While it is easy to equate idolatry with idols, idolatry is far more complicated than merely the statues to which people bowed. It’s the “weak and miserable spiritual principles” that live in the heart of idolatry. It's the worship of something other than God  - the giving of ourselves completely in the service or slavery of a particular thing that we think can fulfill our deepest longings or ease our greatest fears.

Monday, October 14, 2013

Slaves, Students and Sons (Galatians 3:15-4:7)

In the beginning of Galatians, Paul makes clear that we are saved and made righteous because of the work of God, not our own effort. Our merit is insufficient to ever make us good enough. How, then, do we best understand the existence of the Law?

Paul said he "died" to it – all those rules and regulations were not where the spiritual action is. Paul "came alive" in Christ when he was filled with the Spirit.  That sure sounds (on the surface) like the Law is no longer part of the discussion at all.

On the other hand, Jesus himself said that he came to fulfill the law, not destroy it. Jesus clearly was not anti-law. He was, however, opposed to the way in which His people had misunderstood and distorted its purpose and use.

So were Paul and Jesus contradicting each other?  Do we have to worry about trying to be good? Is the law of no use? In Galatians 3 and 4, Paul talks about three ways we can experience the law: as a slave to a Law that feels like a jailer; a student to a Law that feels like a tutor; a son to the Lawgiver himself, who feels like a true Father.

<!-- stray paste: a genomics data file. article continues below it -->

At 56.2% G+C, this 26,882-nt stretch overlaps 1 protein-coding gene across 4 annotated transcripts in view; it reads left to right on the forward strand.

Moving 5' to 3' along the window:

Sunday, October 6, 2013

Substitue Saviors (Galatians 2-3)

Peter began a ministry to the Gentiles after God had sent a vision showing him why the Old Testament ceremonial law was finished. This vision revealed that animals formerly off limits for being unclean were now clean: “Kill and eat … Do not call anything impure that God has made clean” (Acts 11:7, 9). Peter realized that this was not just a message about animals: “God does not show favoritism but accepts men from every nation who fear him” (Acts 10:34-35).

He ate with the Gentiles despite criticism from the formerly Jewish Christians (Acts11:2); he defended the Gentiles as being “purified [made clean] by faith.” (Acts 15:7-9). God had called him to minister to a particular group of people that many had considered (in a sense) unclean. God ordained his ministry, but others did not necessarily approve.

In Galatians 2, we read Paul's opinion on a new development: because of pressure from his Jewish peers, Peter had changed his stance on how he should interact with Gentiles. Not only was he drawing back, he was claiming that they needed to undergo circumcision in order to be "clean" and acceptable to God. Paul realized that a lot was at stake:
When Cephas (Peter) came to Antioch, I opposed him to his face, because what he did was wrong. For before certain men came from James, he used to eat with the Gentiles. But when they arrived, he began to draw back and separate himself from the Gentiles. He was afraid of criticism from these people who insisted on the necessity of circumcision. The other Jews joined him in his hypocrisy, so that by their hypocrisy even Barnabas was led astray. 
In Judaism, circumcision symbolized the covenant between God and Abraham and God and the Jews. It also showed that a man had become a member of the Jewish community. Spiritual and communal identity were on the line.

But Peter had received a clear message – the people you thought were outsiders to God are tied to Him now the same way you are. One does not have to be a Jew to be one of God’s children. But in spite of a specific calling God placed on him, Peter was intimidated by those who thought that being a Christian meant meeting their non-essential standard of holiness.